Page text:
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Wisconsin considers hiking private equity allocation

The pension's consultant says the transition could be done as soon as the end of next year.

State of Wisconsin Investment Board is considering raising its private equity and debt target from 9 percent to 11 percent.

As of June 30, the fund had a 9.5 percent PE allocation. The fund could get the allocation to 11 percent by the end of 2021, depending on the pace of capital calls and what happens in the public markets, said Chris Levell, partner at NEPC, Wisconsin’s investment consultant.

The change was recommended Tuesday by NEPC.

The decision was based on the fund being overweight in private equity, as well as a consideration of commitments that are already in the pipeline, Levell said.

Wisconsin made $1.06 billion in private equity and private debt investments in Q2, according to sister title Private Equity International. It committed almost $900 billion in Q1, as Buyouts reported.

Levell said private equity and private debt have “a higher forward-looking expected return” than other asset classes going forward.

“We need to recognize there’s some asset classes that it’s easier to get alpha in, or that you’ve been more successful at getting alpha in, than others, and so that’s a part of this recommendation as well,” he said.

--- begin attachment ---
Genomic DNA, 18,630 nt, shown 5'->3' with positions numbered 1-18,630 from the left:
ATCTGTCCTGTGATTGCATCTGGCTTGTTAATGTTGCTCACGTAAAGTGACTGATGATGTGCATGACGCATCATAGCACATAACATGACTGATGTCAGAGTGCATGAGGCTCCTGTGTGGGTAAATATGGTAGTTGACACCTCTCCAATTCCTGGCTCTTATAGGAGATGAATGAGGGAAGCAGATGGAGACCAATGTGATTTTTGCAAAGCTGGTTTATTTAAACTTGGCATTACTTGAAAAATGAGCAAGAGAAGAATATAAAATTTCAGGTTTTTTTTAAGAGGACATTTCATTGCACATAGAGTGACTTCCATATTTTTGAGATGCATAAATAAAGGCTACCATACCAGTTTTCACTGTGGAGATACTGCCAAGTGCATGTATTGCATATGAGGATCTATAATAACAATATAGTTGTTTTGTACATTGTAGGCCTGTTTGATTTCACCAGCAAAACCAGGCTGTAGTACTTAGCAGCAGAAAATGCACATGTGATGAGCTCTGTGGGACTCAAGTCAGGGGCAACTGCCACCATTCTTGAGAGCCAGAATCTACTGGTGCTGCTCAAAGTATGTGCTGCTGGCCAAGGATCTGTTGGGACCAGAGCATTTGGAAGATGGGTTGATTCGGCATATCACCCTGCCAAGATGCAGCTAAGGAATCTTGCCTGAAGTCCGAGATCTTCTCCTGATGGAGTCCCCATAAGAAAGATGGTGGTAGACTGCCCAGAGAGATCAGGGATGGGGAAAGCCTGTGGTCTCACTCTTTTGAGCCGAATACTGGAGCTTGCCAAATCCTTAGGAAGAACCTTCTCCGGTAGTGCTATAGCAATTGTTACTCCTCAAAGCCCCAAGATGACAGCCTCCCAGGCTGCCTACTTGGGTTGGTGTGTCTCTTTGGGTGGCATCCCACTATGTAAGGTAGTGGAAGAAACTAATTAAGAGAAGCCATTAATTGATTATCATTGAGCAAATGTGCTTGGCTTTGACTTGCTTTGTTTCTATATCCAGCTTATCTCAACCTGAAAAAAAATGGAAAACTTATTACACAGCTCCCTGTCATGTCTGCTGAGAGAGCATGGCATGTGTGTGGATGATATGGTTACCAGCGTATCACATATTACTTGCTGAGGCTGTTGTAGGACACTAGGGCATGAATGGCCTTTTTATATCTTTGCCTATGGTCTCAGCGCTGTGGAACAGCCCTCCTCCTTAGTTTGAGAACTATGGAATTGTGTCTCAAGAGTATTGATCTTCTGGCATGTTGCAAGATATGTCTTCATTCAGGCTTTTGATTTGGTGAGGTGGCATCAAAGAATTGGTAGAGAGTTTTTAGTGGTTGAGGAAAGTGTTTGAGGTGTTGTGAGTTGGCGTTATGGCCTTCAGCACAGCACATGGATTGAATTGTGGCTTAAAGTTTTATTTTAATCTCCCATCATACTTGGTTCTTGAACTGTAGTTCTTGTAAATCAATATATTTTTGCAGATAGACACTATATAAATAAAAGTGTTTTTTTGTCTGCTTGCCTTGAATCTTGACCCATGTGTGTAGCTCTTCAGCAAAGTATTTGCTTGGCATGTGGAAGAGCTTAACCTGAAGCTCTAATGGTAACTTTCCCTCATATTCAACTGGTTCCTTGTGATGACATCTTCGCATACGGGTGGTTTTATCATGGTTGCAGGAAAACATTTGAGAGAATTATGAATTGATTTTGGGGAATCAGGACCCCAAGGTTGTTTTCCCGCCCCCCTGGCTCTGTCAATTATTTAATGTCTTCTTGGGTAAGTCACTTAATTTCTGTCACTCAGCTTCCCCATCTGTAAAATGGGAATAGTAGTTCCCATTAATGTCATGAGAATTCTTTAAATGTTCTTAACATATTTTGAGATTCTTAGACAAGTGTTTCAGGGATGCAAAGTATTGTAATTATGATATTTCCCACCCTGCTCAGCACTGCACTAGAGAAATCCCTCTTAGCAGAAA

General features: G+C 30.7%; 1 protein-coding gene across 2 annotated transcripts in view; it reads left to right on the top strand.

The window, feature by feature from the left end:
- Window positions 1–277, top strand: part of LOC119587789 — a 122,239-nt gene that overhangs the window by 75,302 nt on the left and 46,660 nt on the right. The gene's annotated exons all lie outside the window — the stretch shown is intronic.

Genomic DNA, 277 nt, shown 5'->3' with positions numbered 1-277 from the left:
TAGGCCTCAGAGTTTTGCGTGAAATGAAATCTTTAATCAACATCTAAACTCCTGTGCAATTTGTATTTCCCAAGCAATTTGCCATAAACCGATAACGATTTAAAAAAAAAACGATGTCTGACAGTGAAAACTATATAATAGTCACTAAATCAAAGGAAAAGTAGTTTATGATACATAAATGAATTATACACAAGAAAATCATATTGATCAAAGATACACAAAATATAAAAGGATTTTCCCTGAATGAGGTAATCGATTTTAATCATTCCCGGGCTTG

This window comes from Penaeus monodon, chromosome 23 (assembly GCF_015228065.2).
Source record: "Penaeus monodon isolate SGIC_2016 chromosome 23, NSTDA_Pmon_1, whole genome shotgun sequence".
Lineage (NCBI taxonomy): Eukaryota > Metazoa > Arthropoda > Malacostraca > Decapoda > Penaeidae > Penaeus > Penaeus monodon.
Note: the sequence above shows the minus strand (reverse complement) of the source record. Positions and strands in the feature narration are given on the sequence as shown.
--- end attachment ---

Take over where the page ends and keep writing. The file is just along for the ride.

Wisconsin’s total asset allocation across all strategies adds up to 110 percent, as it raises its allocation through the use of leverage.

The new total asset allocation would add up to 115 percent, which would include the increase to private equity and debt, along with increases to public equity, public fixed income and inflation sensitive assets.

The changes to the portfolio would raise the 10-year expected return of the core trust fund to 6 percent, and the 30-year expected return to 6.6 percent, NEPC said. As of August 31, the core fund was valued at $112.1 billion.

The Wisconsin board will make a final decision on its new asset allocation in December.

Action Item: read NEPC’s October 20 asset allocation presentation to Wisconsin here.